Second, VC is the counter-intuitive hedge. Before, digitisation was mainly complementary diversification, for example when retail expanded into e-commerce. Now, it’s more about antagonistic disruption challenging old business models, creating a need to expose to new business models and hedge against the disruption.
Third, there are new concepts of profitability. Personalized subscription based availability replaces ownership, as you get paid for selling less. We will see monetization of social values and ethical business, also resulting in more impact-weighted accounting.
We also got an interesting insight into the new world of quantum computing, a technology that will revolutionize processing power. Quantum computing is today the most powerful computing that the laws of physics allow, and most of the new tech still just exits in theory or in limited experiments. While traditional computer computers are based on the classic bit that can be one or zero, the quantum bits, or qubits are superpositions that can be anything in-between 1-0. The technology probably needs another 20 years to be commercially available, but the race is on to reach so called quantum supremacy. For example, Google recently demonstrated a quantum computer that could a calculation in 3 minutes that it would take a traditional computer 10 000 years to perform. But that’s a topic for another blog.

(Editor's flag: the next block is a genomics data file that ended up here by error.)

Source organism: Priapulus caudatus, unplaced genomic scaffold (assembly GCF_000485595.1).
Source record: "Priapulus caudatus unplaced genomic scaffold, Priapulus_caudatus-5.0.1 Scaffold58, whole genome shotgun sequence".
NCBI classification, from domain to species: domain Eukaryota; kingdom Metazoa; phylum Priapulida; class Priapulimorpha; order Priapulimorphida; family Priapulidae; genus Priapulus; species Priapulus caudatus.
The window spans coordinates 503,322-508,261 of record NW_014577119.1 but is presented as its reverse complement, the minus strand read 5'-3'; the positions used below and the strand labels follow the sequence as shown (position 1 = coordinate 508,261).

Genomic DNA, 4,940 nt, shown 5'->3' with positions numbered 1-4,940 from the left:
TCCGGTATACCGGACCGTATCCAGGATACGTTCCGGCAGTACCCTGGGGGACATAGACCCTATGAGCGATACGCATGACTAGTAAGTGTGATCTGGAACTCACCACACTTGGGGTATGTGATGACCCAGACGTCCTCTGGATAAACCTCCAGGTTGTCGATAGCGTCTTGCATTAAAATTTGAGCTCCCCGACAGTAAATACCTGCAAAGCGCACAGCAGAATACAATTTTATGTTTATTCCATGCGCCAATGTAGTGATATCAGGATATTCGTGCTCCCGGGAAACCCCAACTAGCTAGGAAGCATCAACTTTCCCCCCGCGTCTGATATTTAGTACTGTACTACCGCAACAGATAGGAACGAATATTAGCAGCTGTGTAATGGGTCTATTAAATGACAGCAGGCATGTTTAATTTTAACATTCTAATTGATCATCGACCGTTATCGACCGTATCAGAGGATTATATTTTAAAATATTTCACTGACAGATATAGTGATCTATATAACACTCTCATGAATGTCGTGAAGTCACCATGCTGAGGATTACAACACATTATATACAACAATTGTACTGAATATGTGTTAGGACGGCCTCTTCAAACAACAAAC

Finally, closing the Ugly Duck 2019 was an inspiring and thought provoking talk by Arlan Hamilton, founder and managing partner of Backstage Capital, not least as the audience was largely white males. Backstage, a west coast VC focuses on the opportunity to invest in the very best of “underestimated” founders identified by Backstage, for example backing women and entrepreneurs of colour. Arlan and her crew, as she calls her team, have backed more than 120 founders since Arlan started the fund from scratch in 2015. Hats off Arlan!
Who owns the EIF? The EIF is part of the EIB Group (the European Investment Bank), owned 60% by the EIB, 28% by the European Union through the European Commission (EC), and 12% by 30 public and private financial institutions.